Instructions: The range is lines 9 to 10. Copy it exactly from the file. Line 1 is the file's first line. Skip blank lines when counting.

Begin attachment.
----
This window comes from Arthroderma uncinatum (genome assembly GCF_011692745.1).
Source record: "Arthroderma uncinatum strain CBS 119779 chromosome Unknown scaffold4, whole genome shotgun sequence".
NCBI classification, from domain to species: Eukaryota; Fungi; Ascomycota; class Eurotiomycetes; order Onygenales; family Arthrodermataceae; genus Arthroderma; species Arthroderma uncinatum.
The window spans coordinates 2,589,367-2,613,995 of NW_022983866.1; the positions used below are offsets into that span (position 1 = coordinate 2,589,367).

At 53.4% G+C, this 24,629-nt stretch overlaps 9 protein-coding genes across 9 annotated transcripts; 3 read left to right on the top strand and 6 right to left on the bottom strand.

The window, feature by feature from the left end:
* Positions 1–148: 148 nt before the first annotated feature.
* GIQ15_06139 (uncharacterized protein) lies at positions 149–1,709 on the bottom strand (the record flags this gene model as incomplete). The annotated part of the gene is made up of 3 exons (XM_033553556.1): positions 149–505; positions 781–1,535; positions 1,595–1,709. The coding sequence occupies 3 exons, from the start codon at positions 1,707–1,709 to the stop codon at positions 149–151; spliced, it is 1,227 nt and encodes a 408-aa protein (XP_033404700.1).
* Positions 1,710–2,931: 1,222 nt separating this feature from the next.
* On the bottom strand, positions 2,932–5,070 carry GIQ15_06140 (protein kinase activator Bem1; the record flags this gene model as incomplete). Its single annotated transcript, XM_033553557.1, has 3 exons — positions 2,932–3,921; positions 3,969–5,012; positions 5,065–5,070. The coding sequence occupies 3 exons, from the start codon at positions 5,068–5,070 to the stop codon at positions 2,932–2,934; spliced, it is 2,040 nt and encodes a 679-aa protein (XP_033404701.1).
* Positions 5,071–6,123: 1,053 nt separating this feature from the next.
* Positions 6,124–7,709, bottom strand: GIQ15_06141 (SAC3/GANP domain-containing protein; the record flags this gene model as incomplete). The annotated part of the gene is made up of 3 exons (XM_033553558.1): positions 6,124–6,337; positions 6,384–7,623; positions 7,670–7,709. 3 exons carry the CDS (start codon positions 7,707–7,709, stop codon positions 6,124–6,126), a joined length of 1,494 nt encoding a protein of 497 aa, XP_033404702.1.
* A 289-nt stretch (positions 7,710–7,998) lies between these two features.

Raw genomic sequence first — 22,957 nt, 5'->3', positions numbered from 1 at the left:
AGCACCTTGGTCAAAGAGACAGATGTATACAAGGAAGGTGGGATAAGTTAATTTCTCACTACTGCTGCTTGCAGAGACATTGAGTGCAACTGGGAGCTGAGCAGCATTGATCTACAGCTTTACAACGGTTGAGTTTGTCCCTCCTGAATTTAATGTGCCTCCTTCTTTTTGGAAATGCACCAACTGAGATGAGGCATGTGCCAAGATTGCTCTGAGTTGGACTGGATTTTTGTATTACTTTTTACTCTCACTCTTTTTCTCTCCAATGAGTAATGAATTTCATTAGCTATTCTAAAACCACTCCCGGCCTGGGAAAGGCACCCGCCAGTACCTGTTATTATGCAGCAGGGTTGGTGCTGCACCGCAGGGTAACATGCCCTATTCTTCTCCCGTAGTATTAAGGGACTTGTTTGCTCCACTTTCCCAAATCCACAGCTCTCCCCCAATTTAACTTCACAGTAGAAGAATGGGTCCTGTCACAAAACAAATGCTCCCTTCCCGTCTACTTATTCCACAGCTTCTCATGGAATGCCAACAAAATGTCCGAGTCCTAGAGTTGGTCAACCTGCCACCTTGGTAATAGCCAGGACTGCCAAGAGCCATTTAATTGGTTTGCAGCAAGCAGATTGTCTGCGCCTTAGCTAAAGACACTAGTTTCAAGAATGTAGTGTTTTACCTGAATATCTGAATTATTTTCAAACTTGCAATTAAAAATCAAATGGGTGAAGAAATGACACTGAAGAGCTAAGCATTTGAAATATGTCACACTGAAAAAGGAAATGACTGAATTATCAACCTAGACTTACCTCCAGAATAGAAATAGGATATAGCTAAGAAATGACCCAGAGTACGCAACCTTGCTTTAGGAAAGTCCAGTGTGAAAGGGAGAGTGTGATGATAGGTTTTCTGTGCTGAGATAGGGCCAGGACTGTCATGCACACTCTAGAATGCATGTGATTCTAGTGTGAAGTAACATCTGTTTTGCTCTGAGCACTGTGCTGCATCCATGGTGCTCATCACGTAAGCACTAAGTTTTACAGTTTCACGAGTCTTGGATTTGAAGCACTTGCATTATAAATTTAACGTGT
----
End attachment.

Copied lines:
* Positions 1,710–2,931: 1,222 nt separating this feature from the next.
* On the bottom strand, positions 2,932–5,070 carry GIQ15_06140 (protein kinase activator Bem1; the record flags this gene model as incomplete). Its single annotated transcript, XM_033553557.1, has 3 exons — positions 2,932–3,921; positions 3,969–5,012; positions 5,065–5,070. The coding sequence occupies 3 exons, from the start codon at positions 5,068–5,070 to the stop codon at positions 2,932–2,934; spliced, it is 2,040 nt and encodes a 679-aa protein (XP_033404701.1).